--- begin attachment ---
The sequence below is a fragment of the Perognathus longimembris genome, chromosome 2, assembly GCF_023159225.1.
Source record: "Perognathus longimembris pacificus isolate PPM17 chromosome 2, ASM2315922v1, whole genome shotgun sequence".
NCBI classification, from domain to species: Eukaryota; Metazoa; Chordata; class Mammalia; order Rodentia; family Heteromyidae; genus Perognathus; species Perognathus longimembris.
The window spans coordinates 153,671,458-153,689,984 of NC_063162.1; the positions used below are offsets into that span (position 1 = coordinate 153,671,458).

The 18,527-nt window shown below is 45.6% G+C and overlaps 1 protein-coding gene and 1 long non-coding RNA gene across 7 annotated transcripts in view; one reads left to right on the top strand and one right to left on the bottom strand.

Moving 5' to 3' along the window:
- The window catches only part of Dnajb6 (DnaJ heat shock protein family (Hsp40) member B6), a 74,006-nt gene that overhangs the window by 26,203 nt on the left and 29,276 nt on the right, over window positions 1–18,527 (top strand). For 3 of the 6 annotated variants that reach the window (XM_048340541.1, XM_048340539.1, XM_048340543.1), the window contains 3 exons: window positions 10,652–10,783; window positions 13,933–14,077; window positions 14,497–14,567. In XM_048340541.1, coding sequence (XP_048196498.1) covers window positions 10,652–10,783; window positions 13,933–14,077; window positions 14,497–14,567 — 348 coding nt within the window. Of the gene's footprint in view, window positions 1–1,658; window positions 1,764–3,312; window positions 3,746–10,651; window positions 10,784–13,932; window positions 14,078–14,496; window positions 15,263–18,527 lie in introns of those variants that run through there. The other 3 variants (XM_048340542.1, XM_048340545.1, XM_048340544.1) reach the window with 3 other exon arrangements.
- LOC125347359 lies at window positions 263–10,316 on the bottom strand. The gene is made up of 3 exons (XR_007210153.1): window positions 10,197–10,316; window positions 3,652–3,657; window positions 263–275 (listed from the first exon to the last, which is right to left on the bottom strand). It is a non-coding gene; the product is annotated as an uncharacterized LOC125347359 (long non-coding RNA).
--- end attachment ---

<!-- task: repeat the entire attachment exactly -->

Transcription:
The sequence below is a fragment of the Perognathus longimembris genome, chromosome 2, assembly GCF_023159225.1.
Source record: "Perognathus longimembris pacificus isolate PPM17 chromosome 2, ASM2315922v1, whole genome shotgun sequence".
NCBI classification, from domain to species: Eukaryota; Metazoa; Chordata; class Mammalia; order Rodentia; family Heteromyidae; genus Perognathus; species Perognathus longimembris.
The window spans coordinates 153,671,458-153,689,984 of NC_063162.1; the positions used below are offsets into that span (position 1 = coordinate 153,671,458).

The 18,527-nt window shown below is 45.6% G+C and overlaps 1 protein-coding gene and 1 long non-coding RNA gene across 7 annotated transcripts in view; one reads left to right on the top strand and one right to left on the bottom strand.

Moving 5' to 3' along the window:
- The window catches only part of Dnajb6 (DnaJ heat shock protein family (Hsp40) member B6), a 74,006-nt gene that overhangs the window by 26,203 nt on the left and 29,276 nt on the right, over window positions 1–18,527 (top strand). For 3 of the 6 annotated variants that reach the window (XM_048340541.1, XM_048340539.1, XM_048340543.1), the window contains 3 exons: window positions 10,652–10,783; window positions 13,933–14,077; window positions 14,497–14,567. In XM_048340541.1, coding sequence (XP_048196498.1) covers window positions 10,652–10,783; window positions 13,933–14,077; window positions 14,497–14,567 — 348 coding nt within the window. Of the gene's footprint in view, window positions 1–1,658; window positions 1,764–3,312; window positions 3,746–10,651; window positions 10,784–13,932; window positions 14,078–14,496; window positions 15,263–18,527 lie in introns of those variants that run through there. The other 3 variants (XM_048340542.1, XM_048340545.1, XM_048340544.1) reach the window with 3 other exon arrangements.
- LOC125347359 lies at window positions 263–10,316 on the bottom strand. The gene is made up of 3 exons (XR_007210153.1): window positions 10,197–10,316; window positions 3,652–3,657; window positions 263–275 (listed from the first exon to the last, which is right to left on the bottom strand). It is a non-coding gene; the product is annotated as an uncharacterized LOC125347359 (long non-coding RNA).